Race 6: Starry nights, Stealth mode and speedy sailing

03 February 2020

Oh what a night! As David Bowie sang ‘The Stars (Are Out Tonight)’ and the night sky has been charming the teams in the most glorious way.

GoToBermuda Skipper, David Immelman, commented: “So with a very starry night and loads of bioluminescence in the water around us, we had another night of ooohs and arrs as the squid and jellyfish banged into a bright glow, or the dolphins left a trail of glowing water in their wake, while the shooting stars speed across the skies.”

The North-Westerly wind has invigorated the fleet and the teams responded accordingly with a variety of tactical strategies. WTC Logistics has gone into Stealth Mode, as Skipper Rich Gould reports: “Today is going to be a short one as we are very much in secret squirrel mode, much to the frustration of my Dad back in the UK. I have it on good authority that he is really going cold turkey without his hourly Black Betty fix, as I imagine many others of you are too! ”For those who are new to the Clipper Race, the teams can opt to go into ‘Stealth Mode’ for 24 hours in the race during which their progress is hidden. Meaning they are able to trial various tactical manoeuvres and their progress is hidden from their competitors and indeed the Race Viewer.

Ha Long Bay, Viet Nam emerged from Stealth Mode and whilst it retained its pole position it has been reduced. Skipper Josh Stickland says: “Well, we are out of stealth and have lost 50% of our lead, which is not great but it's certainly put a metaphorical rocket up our bums.” Only time will tell if this gamble to implement Stealth Mode at this stage of the race will pay off. Zhuhai and Dare to Lead are neck and neck, with little between the two teams. Zhuhai Skipper Wendy Tuck, remarked on the close competition: “We have had Dare to Lead (hello Guy!) in our sights for 24 hours now. Its good as it helps with motivation.”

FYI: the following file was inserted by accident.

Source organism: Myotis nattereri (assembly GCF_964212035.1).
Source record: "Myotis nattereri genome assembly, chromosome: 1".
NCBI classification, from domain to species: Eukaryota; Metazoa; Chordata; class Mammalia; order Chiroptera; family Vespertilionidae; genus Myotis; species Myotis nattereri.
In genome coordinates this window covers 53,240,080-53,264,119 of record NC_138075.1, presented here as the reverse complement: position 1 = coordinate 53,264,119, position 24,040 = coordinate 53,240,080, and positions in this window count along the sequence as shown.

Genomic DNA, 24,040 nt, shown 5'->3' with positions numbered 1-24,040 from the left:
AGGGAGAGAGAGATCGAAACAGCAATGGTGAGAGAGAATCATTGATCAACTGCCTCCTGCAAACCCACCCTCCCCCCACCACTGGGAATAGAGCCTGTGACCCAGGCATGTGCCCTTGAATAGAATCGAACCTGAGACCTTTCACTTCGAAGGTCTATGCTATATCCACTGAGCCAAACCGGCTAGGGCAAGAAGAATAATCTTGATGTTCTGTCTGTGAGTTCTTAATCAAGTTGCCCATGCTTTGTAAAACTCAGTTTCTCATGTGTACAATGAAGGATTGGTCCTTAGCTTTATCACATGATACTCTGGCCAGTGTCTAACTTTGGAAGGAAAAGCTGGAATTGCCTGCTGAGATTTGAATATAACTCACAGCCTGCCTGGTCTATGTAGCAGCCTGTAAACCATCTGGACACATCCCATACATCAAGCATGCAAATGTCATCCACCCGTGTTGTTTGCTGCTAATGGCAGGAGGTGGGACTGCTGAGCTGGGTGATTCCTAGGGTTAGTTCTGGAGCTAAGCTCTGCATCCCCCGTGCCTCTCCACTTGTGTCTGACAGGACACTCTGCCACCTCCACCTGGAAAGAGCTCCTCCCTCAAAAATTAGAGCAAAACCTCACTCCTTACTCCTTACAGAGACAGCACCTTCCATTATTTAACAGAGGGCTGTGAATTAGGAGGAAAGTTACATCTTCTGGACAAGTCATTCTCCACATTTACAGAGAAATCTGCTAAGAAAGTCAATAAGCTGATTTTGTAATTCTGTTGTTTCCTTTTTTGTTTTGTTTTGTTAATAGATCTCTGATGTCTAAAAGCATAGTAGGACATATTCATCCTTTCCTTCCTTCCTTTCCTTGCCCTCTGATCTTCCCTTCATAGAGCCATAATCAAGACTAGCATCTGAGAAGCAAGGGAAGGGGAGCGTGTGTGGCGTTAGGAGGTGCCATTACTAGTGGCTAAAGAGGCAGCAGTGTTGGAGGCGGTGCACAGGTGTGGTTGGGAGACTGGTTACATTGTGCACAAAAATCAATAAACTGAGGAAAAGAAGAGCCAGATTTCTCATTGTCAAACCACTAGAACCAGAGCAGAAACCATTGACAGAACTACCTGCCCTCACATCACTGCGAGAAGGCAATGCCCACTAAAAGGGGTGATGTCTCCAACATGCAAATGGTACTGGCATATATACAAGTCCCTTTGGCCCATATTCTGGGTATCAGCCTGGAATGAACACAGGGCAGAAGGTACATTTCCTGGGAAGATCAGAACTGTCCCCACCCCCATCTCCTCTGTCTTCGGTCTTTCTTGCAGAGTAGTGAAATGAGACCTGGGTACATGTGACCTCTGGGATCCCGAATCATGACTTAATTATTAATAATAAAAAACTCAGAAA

The skipper went onto say: “I’m currently reading ‘A force of nature’ by my boss and it’s stopping me from sleeping! Every time I think we are having a tough time e.g. not moving and watching everyone else move I think of all the hassles Robin went through during his 2006-07 Velux 5 Oceans campaign.” Clearly reading of Sir Robin Knox-Johnston’s racing exploits and successes is providing important motivation. Elsewhere, there is a battle between Qingdao and Imagine your Korea with the teams coming to within 500km of each other. Qingdao Skipper Chris Brooks applauded its opponent's strategy and said: “A big shout out to Rob Graham and Sam Cooper who are less than 500m away and will be giving us a challenge no doubt for the next tens of miles, whilst we are still in sight of each other. Rob and Sam skipper and AQP of Imagine your Korea, are now choosing a slightly different course.”

Talking of courses, Unicef is yet to benefit from the trade winds but are ready and waiting. Skipper Ian Wiggan says: “On all fronts we are looking good and we are ready for what promises to be a fast few weeks of sailing. The difference between an ordeal and adventure is attitude. On Unicef we are having an adventure.”

As Sir Robin Knox-Johnston says, adventure is what makes us human and this is precisely why so many people join the Clipper Race. It’s all to play for in Race 6: The Sanya Tropical Paradise, as the fleet continues its journey. Make sure you keep up to date with the latest news and views by monitoring the Race Viewer and by following the Clipper Race.

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